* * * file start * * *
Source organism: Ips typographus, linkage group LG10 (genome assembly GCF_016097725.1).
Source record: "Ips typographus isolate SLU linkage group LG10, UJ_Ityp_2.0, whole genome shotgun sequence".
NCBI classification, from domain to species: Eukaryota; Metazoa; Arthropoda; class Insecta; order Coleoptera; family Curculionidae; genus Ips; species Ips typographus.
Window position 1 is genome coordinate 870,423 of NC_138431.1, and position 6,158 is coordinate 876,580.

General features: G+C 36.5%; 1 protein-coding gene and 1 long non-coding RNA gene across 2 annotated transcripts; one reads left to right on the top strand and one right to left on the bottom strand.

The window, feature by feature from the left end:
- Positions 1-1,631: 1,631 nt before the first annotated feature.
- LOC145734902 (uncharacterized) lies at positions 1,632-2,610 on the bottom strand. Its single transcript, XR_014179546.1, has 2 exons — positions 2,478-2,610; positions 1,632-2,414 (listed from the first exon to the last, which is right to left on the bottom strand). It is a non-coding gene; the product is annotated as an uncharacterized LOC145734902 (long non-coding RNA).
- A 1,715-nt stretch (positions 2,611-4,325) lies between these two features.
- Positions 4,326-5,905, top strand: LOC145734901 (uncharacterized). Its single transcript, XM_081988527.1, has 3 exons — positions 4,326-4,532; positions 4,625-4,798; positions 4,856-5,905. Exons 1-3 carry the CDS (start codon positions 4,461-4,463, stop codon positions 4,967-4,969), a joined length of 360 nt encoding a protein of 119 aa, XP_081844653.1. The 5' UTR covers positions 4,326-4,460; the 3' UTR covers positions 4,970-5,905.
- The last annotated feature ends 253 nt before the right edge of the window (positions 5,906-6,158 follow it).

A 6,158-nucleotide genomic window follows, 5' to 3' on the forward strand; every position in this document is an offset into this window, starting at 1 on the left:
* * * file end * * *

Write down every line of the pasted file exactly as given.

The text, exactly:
Source organism: Ips typographus, linkage group LG10 (genome assembly GCF_016097725.1).
Source record: "Ips typographus isolate SLU linkage group LG10, UJ_Ityp_2.0, whole genome shotgun sequence".
NCBI classification, from domain to species: Eukaryota; Metazoa; Arthropoda; class Insecta; order Coleoptera; family Curculionidae; genus Ips; species Ips typographus.
Window position 1 is genome coordinate 870,423 of NC_138431.1, and position 6,158 is coordinate 876,580.

General features: G+C 36.5%; 1 protein-coding gene and 1 long non-coding RNA gene across 2 annotated transcripts; one reads left to right on the top strand and one right to left on the bottom strand.

The window, feature by feature from the left end:
- Positions 1-1,631: 1,631 nt before the first annotated feature.
- LOC145734902 (uncharacterized) lies at positions 1,632-2,610 on the bottom strand. Its single transcript, XR_014179546.1, has 2 exons — positions 2,478-2,610; positions 1,632-2,414 (listed from the first exon to the last, which is right to left on the bottom strand). It is a non-coding gene; the product is annotated as an uncharacterized LOC145734902 (long non-coding RNA).
- A 1,715-nt stretch (positions 2,611-4,325) lies between these two features.
- Positions 4,326-5,905, top strand: LOC145734901 (uncharacterized). Its single transcript, XM_081988527.1, has 3 exons — positions 4,326-4,532; positions 4,625-4,798; positions 4,856-5,905. Exons 1-3 carry the CDS (start codon positions 4,461-4,463, stop codon positions 4,967-4,969), a joined length of 360 nt encoding a protein of 119 aa, XP_081844653.1. The 5' UTR covers positions 4,326-4,460; the 3' UTR covers positions 4,970-5,905.
- The last annotated feature ends 253 nt before the right edge of the window (positions 5,906-6,158 follow it).

A 6,158-nucleotide genomic window follows, 5' to 3' on the forward strand; every position in this document is an offset into this window, starting at 1 on the left: